Israel to send 1,000-strong delegation to UN climate confab, led by PM, president

Biggest official group so far will take part in 70 blue and white events aimed largely at leveraging climate tech for regional, international partnerships

Sue Surkes is The Times of Israel's environment reporter

A youth walks on cracked and dried up soil at the Hawizeh marshes, which straddle Iraq's border with Iran, in the southeastern Maysan province on October 8, 2022. (Asaad NIAZI / AFP)
A youth walks on cracked and dried up soil at the Hawizeh marshes, which straddle Iraq's border with Iran, in the southeastern Maysan province on October 8, 2022. (Asaad NIAZI / AFP)

Israel is planning to send a 1,000-strong delegation to this year’s annual United Nations COP28 climate conference — its largest to date — headed by Prime Minister Benjamin Netanyahu and President Isaac Herzog, the Foreign Ministry announced Monday.

More than 100 companies, including 30 start-ups, will join seven to eight ministers, officials from various ministries, academics, investors, businesspeople, and environmental groups, at the confab, set to take place between November 30 and December 12 at Dubai’s Expo complex.

Herzog and Netanyahu are slated to participate in the leaders’ summit from December 1 to 2.

Israel intends to hold around 70 events — nearly double the number put on during last year’s COP27 event in the Egyptian resort town of Sharm el-Sheikh.

The Israel Export Institute will also be leading a delegation, as it did in 2022.

One in seven new Israeli startups is now dealing with climate technology, Foreign Minister Eli Cohen said, and Israel wanted to share its knowledge with the world and leverage it to form regional partnerships.

Cohen spoke at the opening of a meeting at the Foreign Ministry in Jerusalem to prepare for COP28.

The first meeting of its kind, it was attended by 250 people from a wide spectrum of climate-related sectors.

The UAE is hoping to attract 80,000 visitors from 198 countries.

Last year’s COP event saw Israel creating its first pavilion.

Located in a prominent and central position among other countries’ pavilions, it showcased 10 groundbreaking climate tech companies and held dozens of lectures and meetings.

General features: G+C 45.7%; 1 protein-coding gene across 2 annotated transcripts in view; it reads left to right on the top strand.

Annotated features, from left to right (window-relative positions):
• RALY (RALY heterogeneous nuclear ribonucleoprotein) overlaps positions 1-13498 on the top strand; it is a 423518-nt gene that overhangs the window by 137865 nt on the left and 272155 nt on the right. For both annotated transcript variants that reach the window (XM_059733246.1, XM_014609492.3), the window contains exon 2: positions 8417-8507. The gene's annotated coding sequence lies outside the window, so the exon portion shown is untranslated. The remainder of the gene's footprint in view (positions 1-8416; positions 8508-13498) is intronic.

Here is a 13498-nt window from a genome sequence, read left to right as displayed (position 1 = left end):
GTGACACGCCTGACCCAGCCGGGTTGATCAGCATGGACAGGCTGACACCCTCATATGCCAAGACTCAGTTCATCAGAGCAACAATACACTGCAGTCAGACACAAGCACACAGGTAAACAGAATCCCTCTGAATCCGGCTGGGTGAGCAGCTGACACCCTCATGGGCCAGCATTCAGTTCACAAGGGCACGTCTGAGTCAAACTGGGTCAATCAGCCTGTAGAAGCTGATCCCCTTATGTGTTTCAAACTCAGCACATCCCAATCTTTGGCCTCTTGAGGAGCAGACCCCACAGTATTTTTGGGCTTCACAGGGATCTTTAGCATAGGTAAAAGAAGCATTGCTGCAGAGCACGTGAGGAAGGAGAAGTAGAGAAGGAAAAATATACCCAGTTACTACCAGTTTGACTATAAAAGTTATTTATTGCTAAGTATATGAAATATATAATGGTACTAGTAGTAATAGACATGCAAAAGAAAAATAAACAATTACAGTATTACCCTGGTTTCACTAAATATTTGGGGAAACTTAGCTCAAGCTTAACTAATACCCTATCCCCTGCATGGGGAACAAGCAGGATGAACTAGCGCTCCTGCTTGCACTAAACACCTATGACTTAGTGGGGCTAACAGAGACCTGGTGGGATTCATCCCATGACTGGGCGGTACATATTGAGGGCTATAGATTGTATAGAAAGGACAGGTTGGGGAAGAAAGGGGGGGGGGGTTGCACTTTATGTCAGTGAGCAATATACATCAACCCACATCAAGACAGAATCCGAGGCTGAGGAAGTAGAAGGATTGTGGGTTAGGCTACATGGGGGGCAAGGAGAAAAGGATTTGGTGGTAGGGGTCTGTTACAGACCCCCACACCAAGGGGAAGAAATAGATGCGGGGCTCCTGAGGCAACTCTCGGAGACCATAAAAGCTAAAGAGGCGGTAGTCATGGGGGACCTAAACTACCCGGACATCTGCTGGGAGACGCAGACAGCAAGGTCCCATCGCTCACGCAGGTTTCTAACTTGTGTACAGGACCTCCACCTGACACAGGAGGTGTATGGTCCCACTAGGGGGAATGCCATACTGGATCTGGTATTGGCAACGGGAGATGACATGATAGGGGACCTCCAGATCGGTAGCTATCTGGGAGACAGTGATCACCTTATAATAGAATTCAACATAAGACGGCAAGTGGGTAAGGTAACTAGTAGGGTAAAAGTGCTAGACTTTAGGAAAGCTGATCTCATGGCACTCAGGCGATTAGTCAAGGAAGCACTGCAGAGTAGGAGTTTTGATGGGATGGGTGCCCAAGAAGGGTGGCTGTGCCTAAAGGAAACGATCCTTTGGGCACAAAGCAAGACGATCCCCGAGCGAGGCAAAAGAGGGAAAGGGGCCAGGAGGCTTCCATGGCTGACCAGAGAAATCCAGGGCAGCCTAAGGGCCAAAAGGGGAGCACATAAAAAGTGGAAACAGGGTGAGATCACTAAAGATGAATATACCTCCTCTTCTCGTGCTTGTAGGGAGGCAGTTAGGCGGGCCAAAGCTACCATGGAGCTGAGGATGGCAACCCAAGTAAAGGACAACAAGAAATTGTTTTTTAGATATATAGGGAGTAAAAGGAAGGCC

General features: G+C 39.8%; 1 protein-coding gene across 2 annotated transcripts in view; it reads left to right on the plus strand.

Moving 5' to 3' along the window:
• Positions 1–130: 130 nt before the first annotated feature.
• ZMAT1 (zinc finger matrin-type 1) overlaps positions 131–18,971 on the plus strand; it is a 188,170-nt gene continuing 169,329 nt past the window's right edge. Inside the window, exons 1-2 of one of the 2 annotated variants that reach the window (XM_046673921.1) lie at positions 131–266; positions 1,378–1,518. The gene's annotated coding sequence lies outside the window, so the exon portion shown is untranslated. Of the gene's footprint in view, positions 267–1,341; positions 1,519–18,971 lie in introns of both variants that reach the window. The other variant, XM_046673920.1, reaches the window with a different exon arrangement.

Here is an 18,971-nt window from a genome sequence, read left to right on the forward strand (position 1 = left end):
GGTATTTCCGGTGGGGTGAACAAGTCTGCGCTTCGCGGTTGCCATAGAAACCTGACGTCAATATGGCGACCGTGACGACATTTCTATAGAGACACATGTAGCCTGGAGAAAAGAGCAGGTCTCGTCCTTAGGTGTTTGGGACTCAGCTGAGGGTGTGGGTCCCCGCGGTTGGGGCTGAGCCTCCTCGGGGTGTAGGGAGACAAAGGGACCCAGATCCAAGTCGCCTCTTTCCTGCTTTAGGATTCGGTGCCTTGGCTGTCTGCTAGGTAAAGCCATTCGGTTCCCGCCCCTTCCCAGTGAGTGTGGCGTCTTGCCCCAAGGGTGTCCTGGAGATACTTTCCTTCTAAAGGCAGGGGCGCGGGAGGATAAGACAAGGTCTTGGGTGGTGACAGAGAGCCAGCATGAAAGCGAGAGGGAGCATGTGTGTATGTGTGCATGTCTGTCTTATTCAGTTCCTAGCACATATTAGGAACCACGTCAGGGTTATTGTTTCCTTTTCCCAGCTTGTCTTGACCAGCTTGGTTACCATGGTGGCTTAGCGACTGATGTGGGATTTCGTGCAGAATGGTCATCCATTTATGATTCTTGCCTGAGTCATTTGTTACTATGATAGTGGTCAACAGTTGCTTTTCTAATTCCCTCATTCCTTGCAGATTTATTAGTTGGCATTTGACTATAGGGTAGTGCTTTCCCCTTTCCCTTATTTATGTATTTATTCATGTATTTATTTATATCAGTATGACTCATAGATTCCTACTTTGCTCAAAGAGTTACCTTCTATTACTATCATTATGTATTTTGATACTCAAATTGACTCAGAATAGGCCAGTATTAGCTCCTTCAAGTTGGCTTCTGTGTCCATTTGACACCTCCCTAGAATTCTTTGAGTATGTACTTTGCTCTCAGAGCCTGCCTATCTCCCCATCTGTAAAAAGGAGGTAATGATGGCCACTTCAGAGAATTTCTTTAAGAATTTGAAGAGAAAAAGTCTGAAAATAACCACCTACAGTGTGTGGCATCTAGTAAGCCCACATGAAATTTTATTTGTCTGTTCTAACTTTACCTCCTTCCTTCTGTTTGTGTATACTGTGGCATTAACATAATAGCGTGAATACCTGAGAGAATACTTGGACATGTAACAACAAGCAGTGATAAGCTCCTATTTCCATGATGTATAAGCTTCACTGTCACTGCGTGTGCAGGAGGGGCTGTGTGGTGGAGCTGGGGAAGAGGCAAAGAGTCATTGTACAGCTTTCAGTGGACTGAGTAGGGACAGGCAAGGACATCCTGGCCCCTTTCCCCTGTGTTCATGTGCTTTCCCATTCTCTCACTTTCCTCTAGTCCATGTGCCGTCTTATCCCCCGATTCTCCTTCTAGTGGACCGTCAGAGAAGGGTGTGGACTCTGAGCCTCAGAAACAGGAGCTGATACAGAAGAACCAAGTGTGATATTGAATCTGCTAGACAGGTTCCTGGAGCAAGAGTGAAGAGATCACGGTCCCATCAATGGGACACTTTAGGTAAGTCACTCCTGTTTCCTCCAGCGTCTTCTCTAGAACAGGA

Israel’s pavilion at the UN COP27 climate conference showcased Israeli climate technology, Sharm el-Sheikh, Egypt, November 9, 2022. (Sue Surkes/Times of Israel)

In Egypt, the pavilions were set out in large hangars.

In Dubai, by contrast, they will be created in much smaller, uniform buildings, with four to five countries grouped together in each.

The content will not be visible from the outside, challenging each delegation to find creative ways to lure conferencegoers inside.

Before participants at Monday’s meeting split up around tables to discuss what Israel could offer at COP28, Gideon Behar, Israel’s special envoy on climate change, said the emphasis should be on presentations that could kickstart partnerships with other countries and lead to joint initiatives.

The Foreign Ministry’s digital diplomacy czar, David Saranga, said he would hold a workshop on presentation for participants in the run-up to the confab.

Signatories to the landmark 2015 Paris Agreement will take part in a global stocktake to assess collective progress toward meeting the agreement’s goals.

These include slashing global warming emissions to keep average temperature increases to well below 2°C (3.6°F) and preferably 1.5°C (2.7°F), compared with pre-industrial times, and financing the steps needed to tackle climate change.

The stocktake is meant to encourage countries and businesses to set more ambitious climate targets.

Army troops evacuate people from a flood-hit area in Rajanpur, district of Punjab, Pakistan, August 27, 2022. (Asim Tanveer/AP)

Research, however, shows that planet-wide warming could exceed 1.5° in the coming decade and could even breach 2°C by the middle of the century.

The UN’s Intergovernmental Panel on Climate Change (IPCC) has warned that exceeding 1.5° will cause severe and even irreversible damage to the planet.

COP28 will continue to address the issue of loss and damage compensation for developing countries that are suffering the brunt of climate-related disasters such as sea-level rise, drought, and floods.

In 2009, those wealthy nations, including Israel, promised to provide $100 billion a year up to 2020 (subsequently extended to 2025) — a target that has not been reached and is even supposed to increase.

The confab will also try to set goals for adapting to the consequences of climate change and will discuss ways to ensure that the transition to more sustainable economies doesn’t leave anyone behind.

FILE – Mohamed Mohamud, a ranger from the Sabuli Wildlife Conservancy, looks at the carcass of a giraffe that died of hunger near Matana Village, Wajir County, Kenya on October 25, 2021. The frequency and duration of droughts will continue to increase due to human-caused climate change, with water scarcity already affecting billions of people across the world, the United Nations warned in a report Wednesday, May 11, 2022. (AP Photo/Brian Inganga, File)

Environmental Protection Minister Idit Silman told Monday’s meeting that she hoped Israel would have a climate law to take to COP28.

The government pledged in its coalition agreement to pass a climate law that would commit it to cutting global warming emissions by 50 percent by 2030. That raised the bar from 27% included in a climate bill that passed its Knesset first reading in July last year under the previous government’s environmental protection minister, Tamar Zandberg.

But progress has been stymied repeatedly as the finance and energy ministries persist in their demands for emission reduction targets to be non-binding and the Environmental Protection Ministry insists they must be to have any value.

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